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Windows VBScript Engine Remote Code Execution Vulnerability (a zero day (defined) vulnerability)

Win32k Elevation of Privilege Vulnerability

Microsoft Edge and Internet Explorer (similar to last month multiple versions of Edge and IE affected with many of the CVEs affecting the Microsoft Scripting Engine))

Microsoft Hyper-V (Update 1 and Update 2)

Microsoft Office (detailed list available here)
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Please install the remaining updates at your earliest convenience.

One of the vulnerabilities addressed by Microsoft this month, namely CVE-2081-8897: Windows Kernel Elevation of Privilege Vulnerability arose due to the misinterpretation of documentation from Intel regarding how a CPU (defined) raise a debug (defined) exception to transfer control to debugging software (usually used by a software developer). The specific instructions were the assembly language instructions (defined) MOV to SS and POP to SS.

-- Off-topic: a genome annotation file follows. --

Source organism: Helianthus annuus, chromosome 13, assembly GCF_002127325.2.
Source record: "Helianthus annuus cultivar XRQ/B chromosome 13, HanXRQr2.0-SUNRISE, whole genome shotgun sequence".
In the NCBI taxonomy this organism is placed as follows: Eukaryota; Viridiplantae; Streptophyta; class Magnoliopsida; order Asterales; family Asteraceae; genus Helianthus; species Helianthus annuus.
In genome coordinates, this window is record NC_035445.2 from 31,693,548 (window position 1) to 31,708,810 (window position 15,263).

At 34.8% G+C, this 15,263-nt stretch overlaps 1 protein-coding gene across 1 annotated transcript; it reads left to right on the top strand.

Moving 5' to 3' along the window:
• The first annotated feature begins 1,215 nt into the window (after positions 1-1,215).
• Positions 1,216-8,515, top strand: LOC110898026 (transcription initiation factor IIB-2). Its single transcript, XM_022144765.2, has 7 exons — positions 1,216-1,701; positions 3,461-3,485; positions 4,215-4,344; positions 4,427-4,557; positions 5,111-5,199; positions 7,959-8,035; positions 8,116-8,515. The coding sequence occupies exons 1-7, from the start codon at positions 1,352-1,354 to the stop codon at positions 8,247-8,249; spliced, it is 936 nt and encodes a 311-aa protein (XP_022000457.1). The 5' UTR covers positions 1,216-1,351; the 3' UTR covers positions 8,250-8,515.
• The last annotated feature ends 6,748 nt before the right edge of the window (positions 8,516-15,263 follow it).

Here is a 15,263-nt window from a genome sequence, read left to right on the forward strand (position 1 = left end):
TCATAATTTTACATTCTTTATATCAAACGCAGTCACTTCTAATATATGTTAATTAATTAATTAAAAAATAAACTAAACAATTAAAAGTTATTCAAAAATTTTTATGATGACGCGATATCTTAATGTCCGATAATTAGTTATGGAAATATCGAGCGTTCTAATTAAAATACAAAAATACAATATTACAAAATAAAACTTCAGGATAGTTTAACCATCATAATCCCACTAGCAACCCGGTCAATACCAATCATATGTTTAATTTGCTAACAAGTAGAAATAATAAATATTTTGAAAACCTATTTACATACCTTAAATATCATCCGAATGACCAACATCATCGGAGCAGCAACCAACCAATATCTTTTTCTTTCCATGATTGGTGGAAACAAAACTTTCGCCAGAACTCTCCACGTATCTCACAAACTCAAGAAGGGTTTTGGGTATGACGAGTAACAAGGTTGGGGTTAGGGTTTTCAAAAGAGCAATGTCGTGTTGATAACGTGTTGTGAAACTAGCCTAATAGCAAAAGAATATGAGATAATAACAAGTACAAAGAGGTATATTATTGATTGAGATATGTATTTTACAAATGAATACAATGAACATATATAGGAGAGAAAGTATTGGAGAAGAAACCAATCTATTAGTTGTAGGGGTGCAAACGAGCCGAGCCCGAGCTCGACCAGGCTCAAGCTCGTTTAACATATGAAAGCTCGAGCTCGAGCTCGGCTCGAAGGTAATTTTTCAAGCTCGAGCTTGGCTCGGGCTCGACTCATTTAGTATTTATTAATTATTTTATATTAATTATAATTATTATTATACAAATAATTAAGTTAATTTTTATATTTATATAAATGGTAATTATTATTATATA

As usual; I would recommend backing up the data on any device for which you are installing updates to prevent data loss in the rare event that any update causes unexpected issues. I have provided further details of updates available for other commonly used applications below.

Thank you.

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Malwarebytes Anti-Malware
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Last week Malwarebytes updated their anti-malware product to version 3.5.1. The full list of improvements is available here but it also updated their include 7-Zip to version 18.05. I verified this manually since the above release notes did not make reference to it. Further details of the 7-Zip update are available in my April blog post.